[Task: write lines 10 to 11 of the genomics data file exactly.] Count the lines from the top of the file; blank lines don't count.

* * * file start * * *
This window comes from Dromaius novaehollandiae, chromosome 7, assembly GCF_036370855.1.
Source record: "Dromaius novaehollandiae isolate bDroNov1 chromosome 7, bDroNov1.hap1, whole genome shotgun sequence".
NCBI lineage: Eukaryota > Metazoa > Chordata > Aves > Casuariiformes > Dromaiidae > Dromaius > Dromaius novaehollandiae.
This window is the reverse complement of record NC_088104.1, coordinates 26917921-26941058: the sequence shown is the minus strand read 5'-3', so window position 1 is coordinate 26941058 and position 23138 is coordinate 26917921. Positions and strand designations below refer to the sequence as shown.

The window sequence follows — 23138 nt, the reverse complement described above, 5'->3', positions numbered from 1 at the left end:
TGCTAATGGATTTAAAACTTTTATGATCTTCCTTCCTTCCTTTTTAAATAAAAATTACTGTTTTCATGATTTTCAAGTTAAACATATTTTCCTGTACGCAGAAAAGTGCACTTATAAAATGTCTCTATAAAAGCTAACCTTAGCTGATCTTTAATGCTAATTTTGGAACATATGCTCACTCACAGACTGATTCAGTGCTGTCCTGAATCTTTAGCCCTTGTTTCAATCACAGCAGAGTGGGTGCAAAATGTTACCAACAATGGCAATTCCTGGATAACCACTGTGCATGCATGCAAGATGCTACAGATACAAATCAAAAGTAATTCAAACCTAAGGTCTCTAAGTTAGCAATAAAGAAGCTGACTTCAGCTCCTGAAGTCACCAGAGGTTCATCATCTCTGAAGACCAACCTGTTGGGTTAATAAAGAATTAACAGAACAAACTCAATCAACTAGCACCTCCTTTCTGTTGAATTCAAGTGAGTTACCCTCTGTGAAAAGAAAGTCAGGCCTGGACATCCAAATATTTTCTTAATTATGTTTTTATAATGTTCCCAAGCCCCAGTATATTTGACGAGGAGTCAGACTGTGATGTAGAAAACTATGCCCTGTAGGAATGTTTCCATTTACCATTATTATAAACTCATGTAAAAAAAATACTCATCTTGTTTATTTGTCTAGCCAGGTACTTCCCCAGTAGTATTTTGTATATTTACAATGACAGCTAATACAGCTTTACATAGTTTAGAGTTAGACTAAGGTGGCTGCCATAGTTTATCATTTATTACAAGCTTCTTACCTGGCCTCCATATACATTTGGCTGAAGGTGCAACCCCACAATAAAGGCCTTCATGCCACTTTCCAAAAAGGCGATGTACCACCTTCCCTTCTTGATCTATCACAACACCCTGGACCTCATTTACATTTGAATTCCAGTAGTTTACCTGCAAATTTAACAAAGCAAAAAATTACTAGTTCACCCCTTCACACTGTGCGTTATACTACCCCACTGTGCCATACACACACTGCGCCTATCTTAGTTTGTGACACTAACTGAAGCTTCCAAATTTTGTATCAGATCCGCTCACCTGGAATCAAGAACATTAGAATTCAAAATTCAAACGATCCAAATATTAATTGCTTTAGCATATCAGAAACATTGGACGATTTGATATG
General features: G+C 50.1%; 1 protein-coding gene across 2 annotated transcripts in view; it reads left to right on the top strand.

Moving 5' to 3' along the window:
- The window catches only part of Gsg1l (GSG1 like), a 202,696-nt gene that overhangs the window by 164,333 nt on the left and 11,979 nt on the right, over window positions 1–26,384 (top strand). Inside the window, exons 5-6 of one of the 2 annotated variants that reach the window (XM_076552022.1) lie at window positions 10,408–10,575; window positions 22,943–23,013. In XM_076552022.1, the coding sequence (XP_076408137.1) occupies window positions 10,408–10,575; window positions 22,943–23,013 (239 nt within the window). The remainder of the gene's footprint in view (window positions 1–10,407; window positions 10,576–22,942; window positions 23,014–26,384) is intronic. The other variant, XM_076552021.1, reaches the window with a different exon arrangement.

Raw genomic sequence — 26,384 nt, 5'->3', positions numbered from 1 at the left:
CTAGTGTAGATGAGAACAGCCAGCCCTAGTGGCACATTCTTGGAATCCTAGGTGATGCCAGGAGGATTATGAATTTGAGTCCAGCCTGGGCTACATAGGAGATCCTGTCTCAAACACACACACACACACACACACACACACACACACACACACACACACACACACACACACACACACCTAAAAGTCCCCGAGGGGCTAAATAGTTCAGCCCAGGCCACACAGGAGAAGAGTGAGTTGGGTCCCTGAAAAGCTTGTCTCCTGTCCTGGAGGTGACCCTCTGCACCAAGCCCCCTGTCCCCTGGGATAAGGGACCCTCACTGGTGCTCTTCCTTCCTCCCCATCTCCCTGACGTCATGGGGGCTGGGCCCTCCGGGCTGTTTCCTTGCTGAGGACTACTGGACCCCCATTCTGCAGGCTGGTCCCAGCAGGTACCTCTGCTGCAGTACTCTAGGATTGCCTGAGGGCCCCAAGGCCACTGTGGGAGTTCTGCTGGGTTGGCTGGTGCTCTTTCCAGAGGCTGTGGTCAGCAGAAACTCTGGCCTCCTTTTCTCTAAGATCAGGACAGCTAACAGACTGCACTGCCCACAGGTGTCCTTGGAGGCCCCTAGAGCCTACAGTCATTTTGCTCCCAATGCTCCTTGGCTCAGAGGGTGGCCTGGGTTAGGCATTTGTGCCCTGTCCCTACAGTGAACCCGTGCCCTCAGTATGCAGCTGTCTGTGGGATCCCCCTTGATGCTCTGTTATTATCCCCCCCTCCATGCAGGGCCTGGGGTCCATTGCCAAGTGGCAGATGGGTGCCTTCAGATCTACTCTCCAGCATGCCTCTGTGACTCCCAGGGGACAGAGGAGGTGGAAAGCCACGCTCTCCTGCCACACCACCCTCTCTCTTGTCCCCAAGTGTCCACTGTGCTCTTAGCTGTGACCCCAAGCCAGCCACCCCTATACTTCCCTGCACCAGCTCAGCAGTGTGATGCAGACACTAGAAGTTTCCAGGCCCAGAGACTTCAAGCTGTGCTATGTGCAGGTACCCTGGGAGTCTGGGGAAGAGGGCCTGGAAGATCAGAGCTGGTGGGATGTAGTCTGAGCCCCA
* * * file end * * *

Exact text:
Raw genomic sequence — 26,384 nt, 5'->3', positions numbered from 1 at the left:
CTAGTGTAGATGAGAACAGCCAGCCCTAGTGGCACATTCTTGGAATCCTAGGTGATGCCAGGAGGATTATGAATTTGAGTCCAGCCTGGGCTACATAGGAGATCCTGTCTCAAACACACACACACACACACACACACACACACACACACACACACACACACACACACACACACACACCTAAAAGTCCCCGAGGGGCTAAATAGTTCAGCCCAGGCCACACAGGAGAAGAGTGAGTTGGGTCCCTGAAAAGCTTGTCTCCTGTCCTGGAGGTGACCCTCTGCACCAAGCCCCCTGTCCCCTGGGATAAGGGACCCTCACTGGTGCTCTTCCTTCCTCCCCATCTCCCTGACGTCATGGGGGCTGGGCCCTCCGGGCTGTTTCCTTGCTGAGGACTACTGGACCCCCATTCTGCAGGCTGGTCCCAGCAGGTACCTCTGCTGCAGTACTCTAGGATTGCCTGAGGGCCCCAAGGCCACTGTGGGAGTTCTGCTGGGTTGGCTGGTGCTCTTTCCAGAGGCTGTGGTCAGCAGAAACTCTGGCCTCCTTTTCTCTAAGATCAGGACAGCTAACAGACTGCACTGCCCACAGGTGTCCTTGGAGGCCCCTAGAGCCTACAGTCATTTTGCTCCCAATGCTCCTTGGCTCAGAGGGTGGCCTGGGTTAGGCATTTGTGCCCTGTCCCTACAGTGAACCCGTGCCCTCAGTATGCAGCTGTCTGTGGGATCCCCCTTGATGCTCTGTTATTATCCCCCCCTCCATGCAGGGCCTGGGGTCCATTGCCAAGTGGCAGATGGGTGCCTTCAGATCTACTCTCCAGCATGCCTCTGTGACTCCCAGGGGACAGAGGAGGTGGAAAGCCACGCTCTCCTGCCACACCACCCTCTCTCTTGTCCCCAAGTGTCCACTGTGCTCTTAGCTGTGACCCCAAGCCAGCCACCCCTATACTTCCCTGCACCAGCTCAGCAGTGTGATGCAGACACTAGAAGTTTCCAGGCCCAGAGACTTCAAGCTGTGCTATGTGCAGGTACCCTGGGAGTCTGGGGAAGAGGGCCTGGAAGATCAGAGCTGGTGGGATGTAGTCTGAGCCCCA